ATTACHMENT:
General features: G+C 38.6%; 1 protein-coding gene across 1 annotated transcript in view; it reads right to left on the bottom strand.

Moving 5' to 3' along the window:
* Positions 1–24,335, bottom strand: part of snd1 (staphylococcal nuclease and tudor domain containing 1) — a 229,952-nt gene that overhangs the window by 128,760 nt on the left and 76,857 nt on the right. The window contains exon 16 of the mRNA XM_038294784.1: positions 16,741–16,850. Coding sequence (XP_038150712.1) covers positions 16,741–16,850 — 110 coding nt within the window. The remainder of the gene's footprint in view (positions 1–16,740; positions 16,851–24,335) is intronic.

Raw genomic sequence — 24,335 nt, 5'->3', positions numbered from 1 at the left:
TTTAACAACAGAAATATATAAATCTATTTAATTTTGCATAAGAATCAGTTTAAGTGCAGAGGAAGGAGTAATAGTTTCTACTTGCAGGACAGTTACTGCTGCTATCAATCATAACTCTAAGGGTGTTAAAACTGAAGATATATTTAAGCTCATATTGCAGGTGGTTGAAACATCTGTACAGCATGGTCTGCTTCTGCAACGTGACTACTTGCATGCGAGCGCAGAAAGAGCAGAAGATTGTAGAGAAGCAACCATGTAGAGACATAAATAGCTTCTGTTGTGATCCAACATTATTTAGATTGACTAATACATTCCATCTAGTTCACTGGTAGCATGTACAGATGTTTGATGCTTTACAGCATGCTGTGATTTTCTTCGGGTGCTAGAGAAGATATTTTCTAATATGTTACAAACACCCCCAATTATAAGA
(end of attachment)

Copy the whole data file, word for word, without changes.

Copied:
General features: G+C 38.6%; 1 protein-coding gene across 1 annotated transcript in view; it reads right to left on the bottom strand.

Moving 5' to 3' along the window:
* Positions 1–24,335, bottom strand: part of snd1 (staphylococcal nuclease and tudor domain containing 1) — a 229,952-nt gene that overhangs the window by 128,760 nt on the left and 76,857 nt on the right. The window contains exon 16 of the mRNA XM_038294784.1: positions 16,741–16,850. Coding sequence (XP_038150712.1) covers positions 16,741–16,850 — 110 coding nt within the window. The remainder of the gene's footprint in view (positions 1–16,740; positions 16,851–24,335) is intronic.

Raw genomic sequence — 24,335 nt, 5'->3', positions numbered from 1 at the left:
TTTAACAACAGAAATATATAAATCTATTTAATTTTGCATAAGAATCAGTTTAAGTGCAGAGGAAGGAGTAATAGTTTCTACTTGCAGGACAGTTACTGCTGCTATCAATCATAACTCTAAGGGTGTTAAAACTGAAGATATATTTAAGCTCATATTGCAGGTGGTTGAAACATCTGTACAGCATGGTCTGCTTCTGCAACGTGACTACTTGCATGCGAGCGCAGAAAGAGCAGAAGATTGTAGAGAAGCAACCATGTAGAGACATAAATAGCTTCTGTTGTGATCCAACATTATTTAGATTGACTAATACATTCCATCTAGTTCACTGGTAGCATGTACAGATGTTTGATGCTTTACAGCATGCTGTGATTTTCTTCGGGTGCTAGAGAAGATATTTTCTAATATGTTACAAACACCCCCAATTATAAGA